Pittsburgh Pirates Game 7 World Series Connection
Editorial: Although the Pittsburgh Pirates are not in the World Series, they still have a connection to the game. There is a specific player who is playing in a big spot tonight for the tribe.
All playoffs long the Tribe have been using Rajai Davis in the outfield. As many fans know Davis is a former Pittsburgh Pirates player. Today it was announced that Davis would be manning center field for the Tribe as they have benched Tyler Naquin. There has been a tone of press regarding the decision. Over and over I keep hearing his name brought up today. It got me thinking, man the Pittsburgh Pirates used to have this player and now he is in the World Series. This is not uncommon as a lot of teams can say their former players are there. However, the big deal in all this is that Davis should always be remembered as a Pittsburgh Pirates player.
Rajai Davis started his career as a 38th round draft pick by the Pittsburgh Pirates in 2001. The pick itself was the 1134th overall. A pick this late is also known as a shot in the dark prospect. Davis obviously was a very raw prospect upon entering the Pittsburgh Pirates organization. With that he was given plenty of time to develop in the minors. Although Davis spent six years in the Pittsburgh Pirates farm system he performed very well. On his Pittsburgh Pirates minor league career Davis batted .305 and stole 251 bases. In 2006 he got the call to the majors in August. Then in 2007 he batted .318 with an .853 OPS in his final minor league season with the Bucs (53 games). Upon putting up great numbers in 2007 the Pittsburgh Pirates called up Davis again. He played in 24 games and hit .271.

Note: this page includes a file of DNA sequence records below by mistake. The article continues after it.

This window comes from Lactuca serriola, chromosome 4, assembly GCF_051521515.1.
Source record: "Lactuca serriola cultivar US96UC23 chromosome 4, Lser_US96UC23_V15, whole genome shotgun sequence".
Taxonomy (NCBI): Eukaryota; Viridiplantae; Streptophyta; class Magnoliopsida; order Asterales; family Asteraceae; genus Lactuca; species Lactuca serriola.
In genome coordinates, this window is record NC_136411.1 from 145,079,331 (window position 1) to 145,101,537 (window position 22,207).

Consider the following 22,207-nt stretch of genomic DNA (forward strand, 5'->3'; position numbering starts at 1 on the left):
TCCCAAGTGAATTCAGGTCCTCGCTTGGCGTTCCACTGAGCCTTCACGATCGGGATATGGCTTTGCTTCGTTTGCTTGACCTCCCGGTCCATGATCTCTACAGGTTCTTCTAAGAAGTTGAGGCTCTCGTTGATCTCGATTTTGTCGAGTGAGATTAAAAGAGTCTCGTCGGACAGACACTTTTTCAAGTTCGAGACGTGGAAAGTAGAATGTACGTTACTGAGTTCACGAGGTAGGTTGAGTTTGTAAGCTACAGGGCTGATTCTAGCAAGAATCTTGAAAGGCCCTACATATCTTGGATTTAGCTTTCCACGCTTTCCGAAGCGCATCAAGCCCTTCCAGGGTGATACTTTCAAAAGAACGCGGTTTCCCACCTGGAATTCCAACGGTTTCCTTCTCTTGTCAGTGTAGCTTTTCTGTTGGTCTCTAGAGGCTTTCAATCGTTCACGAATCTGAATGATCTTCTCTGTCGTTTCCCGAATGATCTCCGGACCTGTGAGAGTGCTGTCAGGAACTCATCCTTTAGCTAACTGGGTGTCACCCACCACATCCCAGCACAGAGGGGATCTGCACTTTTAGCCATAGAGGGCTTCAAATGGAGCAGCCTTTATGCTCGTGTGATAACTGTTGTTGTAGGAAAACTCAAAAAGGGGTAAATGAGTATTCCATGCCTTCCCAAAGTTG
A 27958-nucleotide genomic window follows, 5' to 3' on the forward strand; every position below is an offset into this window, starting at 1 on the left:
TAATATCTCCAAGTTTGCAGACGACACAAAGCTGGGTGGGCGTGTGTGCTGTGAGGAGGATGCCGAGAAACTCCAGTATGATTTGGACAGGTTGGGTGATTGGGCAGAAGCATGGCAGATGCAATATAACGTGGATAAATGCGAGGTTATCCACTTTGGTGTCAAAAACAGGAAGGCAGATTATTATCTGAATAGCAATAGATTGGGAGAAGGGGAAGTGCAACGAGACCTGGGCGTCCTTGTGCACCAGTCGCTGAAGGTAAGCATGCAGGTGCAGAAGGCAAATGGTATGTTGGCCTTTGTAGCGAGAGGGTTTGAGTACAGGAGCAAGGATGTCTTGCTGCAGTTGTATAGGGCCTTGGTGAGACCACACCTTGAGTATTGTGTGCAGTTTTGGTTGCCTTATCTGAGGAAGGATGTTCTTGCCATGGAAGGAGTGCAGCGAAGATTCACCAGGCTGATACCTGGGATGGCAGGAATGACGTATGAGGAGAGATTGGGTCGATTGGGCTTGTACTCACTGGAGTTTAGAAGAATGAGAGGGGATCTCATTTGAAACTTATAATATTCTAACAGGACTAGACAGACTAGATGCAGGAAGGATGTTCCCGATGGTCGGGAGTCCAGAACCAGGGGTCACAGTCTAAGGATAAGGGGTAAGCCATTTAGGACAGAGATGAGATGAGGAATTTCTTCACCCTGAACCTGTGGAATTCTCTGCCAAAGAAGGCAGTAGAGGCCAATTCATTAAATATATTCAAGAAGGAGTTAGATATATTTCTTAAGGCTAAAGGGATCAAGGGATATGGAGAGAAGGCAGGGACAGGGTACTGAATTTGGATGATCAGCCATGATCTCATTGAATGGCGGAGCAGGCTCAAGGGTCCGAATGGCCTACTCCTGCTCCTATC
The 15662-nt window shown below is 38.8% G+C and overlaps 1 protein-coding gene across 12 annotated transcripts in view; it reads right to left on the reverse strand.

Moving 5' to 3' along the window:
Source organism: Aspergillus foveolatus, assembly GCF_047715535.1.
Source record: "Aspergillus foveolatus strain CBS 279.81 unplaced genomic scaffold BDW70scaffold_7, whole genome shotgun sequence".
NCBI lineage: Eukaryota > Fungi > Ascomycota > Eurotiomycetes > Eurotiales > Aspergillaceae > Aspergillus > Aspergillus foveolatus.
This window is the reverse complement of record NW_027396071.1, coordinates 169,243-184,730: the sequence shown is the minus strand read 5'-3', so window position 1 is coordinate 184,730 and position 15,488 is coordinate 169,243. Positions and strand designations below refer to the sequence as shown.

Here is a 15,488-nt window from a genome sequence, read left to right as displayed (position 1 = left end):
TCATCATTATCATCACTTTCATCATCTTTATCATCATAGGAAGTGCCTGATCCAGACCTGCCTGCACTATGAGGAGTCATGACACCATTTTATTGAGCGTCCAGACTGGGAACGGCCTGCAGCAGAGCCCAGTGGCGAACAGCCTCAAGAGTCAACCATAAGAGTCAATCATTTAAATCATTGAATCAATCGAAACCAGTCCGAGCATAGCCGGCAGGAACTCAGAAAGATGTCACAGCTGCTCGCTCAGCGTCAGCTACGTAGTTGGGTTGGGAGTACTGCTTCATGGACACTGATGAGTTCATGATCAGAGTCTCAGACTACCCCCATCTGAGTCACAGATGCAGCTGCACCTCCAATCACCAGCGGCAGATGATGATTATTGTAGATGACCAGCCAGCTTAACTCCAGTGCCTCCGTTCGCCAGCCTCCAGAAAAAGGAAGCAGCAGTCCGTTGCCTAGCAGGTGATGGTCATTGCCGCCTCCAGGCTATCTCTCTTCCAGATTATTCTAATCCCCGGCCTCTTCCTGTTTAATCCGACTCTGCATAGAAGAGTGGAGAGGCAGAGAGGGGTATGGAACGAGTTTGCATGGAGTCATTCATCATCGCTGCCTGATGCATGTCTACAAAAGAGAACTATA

Then on July 31st of 2007 the memorable moment happened. The Pittsburgh Pirates dealt him and pitcher Stephen MacFarland to the San Francisco Giants for veteran pitcher Matt Morris. This was the last notable trade made by then General Manager Dave Littlefield. Morris made eleven starts for the Bucs in 2007 and threw to a 4.82 earned run average. Then in 2008 he was even worse. He started five games for the Bucs going 0-4 with a 9.67 earned run average.
More from Rum Bunter
The worst part of the deal was that the Pittsburgh Pirates paid Morris nine million dollars. He subsequently retired after his poor start, but was still owed his money. Nine million dollars may not seem like a lot of money, but back in 2007 it was considered a significant amount For comparison Carlos Silva, who was considered in his prime at the time, got 11 million dollars per year in the 2007-2008 offseason. Morris was an aging, injury prone player getting similar money.
All in all many consider the trade one of the worst in Pittsburgh Pirates history. Not only did they get a terrible pitcher back, but an expensive one. Morris was abysmal in his time in Pittsburgh and only lasted 16 starts as a Pirate. To come full circle, Rajai Davis who will be manning center field for the Cleveland Indians in-game seven has a chance to get a ring. Something they may have never happened if it was not for David Littlefield making one last blunder of a trade in 2007.